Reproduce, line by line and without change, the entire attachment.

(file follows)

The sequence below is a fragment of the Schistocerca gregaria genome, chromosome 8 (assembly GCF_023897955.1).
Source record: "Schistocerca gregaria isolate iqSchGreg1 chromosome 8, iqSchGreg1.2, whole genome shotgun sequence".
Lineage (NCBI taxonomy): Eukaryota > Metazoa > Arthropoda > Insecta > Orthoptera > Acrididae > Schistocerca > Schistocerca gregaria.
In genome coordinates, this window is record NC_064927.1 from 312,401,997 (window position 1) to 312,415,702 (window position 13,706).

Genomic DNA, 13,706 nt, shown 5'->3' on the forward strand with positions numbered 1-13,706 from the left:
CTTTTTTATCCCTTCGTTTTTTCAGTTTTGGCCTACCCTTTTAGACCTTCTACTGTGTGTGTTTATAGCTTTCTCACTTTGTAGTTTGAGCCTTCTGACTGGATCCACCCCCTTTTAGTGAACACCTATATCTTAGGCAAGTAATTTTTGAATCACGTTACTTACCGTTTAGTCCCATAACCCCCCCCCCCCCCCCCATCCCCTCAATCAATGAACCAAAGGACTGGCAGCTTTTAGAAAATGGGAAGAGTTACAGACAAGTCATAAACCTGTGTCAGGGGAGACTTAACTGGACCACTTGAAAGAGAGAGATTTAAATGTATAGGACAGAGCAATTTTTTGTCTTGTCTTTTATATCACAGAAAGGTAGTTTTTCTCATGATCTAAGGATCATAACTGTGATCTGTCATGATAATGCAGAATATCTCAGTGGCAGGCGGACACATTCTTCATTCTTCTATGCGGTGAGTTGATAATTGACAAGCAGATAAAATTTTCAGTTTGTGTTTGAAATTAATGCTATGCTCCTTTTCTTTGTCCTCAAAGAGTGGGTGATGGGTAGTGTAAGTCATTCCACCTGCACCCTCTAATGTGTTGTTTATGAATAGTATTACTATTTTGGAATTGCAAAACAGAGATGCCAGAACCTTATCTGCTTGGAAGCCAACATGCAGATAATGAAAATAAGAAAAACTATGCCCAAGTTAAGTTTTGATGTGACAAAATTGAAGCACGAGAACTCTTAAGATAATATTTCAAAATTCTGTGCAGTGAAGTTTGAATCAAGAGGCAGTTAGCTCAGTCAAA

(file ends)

The sequence below is a fragment of the Schistocerca gregaria genome, chromosome 8 (assembly GCF_023897955.1).
Source record: "Schistocerca gregaria isolate iqSchGreg1 chromosome 8, iqSchGreg1.2, whole genome shotgun sequence".
Lineage (NCBI taxonomy): Eukaryota > Metazoa > Arthropoda > Insecta > Orthoptera > Acrididae > Schistocerca > Schistocerca gregaria.
In genome coordinates, this window is record NC_064927.1 from 312,401,997 (window position 1) to 312,415,702 (window position 13,706).

Genomic DNA, 13,706 nt, shown 5'->3' on the forward strand with positions numbered 1-13,706 from the left:
CTTTTTTATCCCTTCGTTTTTTCAGTTTTGGCCTACCCTTTTAGACCTTCTACTGTGTGTGTTTATAGCTTTCTCACTTTGTAGTTTGAGCCTTCTGACTGGATCCACCCCCTTTTAGTGAACACCTATATCTTAGGCAAGTAATTTTTGAATCACGTTACTTACCGTTTAGTCCCATAACCCCCCCCCCCCCCCCCATCCCCTCAATCAATGAACCAAAGGACTGGCAGCTTTTAGAAAATGGGAAGAGTTACAGACAAGTCATAAACCTGTGTCAGGGGAGACTTAACTGGACCACTTGAAAGAGAGAGATTTAAATGTATAGGACAGAGCAATTTTTTGTCTTGTCTTTTATATCACAGAAAGGTAGTTTTTCTCATGATCTAAGGATCATAACTGTGATCTGTCATGATAATGCAGAATATCTCAGTGGCAGGCGGACACATTCTTCATTCTTCTATGCGGTGAGTTGATAATTGACAAGCAGATAAAATTTTCAGTTTGTGTTTGAAATTAATGCTATGCTCCTTTTCTTTGTCCTCAAAGAGTGGGTGATGGGTAGTGTAAGTCATTCCACCTGCACCCTCTAATGTGTTGTTTATGAATAGTATTACTATTTTGGAATTGCAAAACAGAGATGCCAGAACCTTATCTGCTTGGAAGCCAACATGCAGATAATGAAAATAAGAAAAACTATGCCCAAGTTAAGTTTTGATGTGACAAAATTGAAGCACGAGAACTCTTAAGATAATATTTCAAAATTCTGTGCAGTGAAGTTTGAATCAAGAGGCAGTTAGCTCAGTCAAA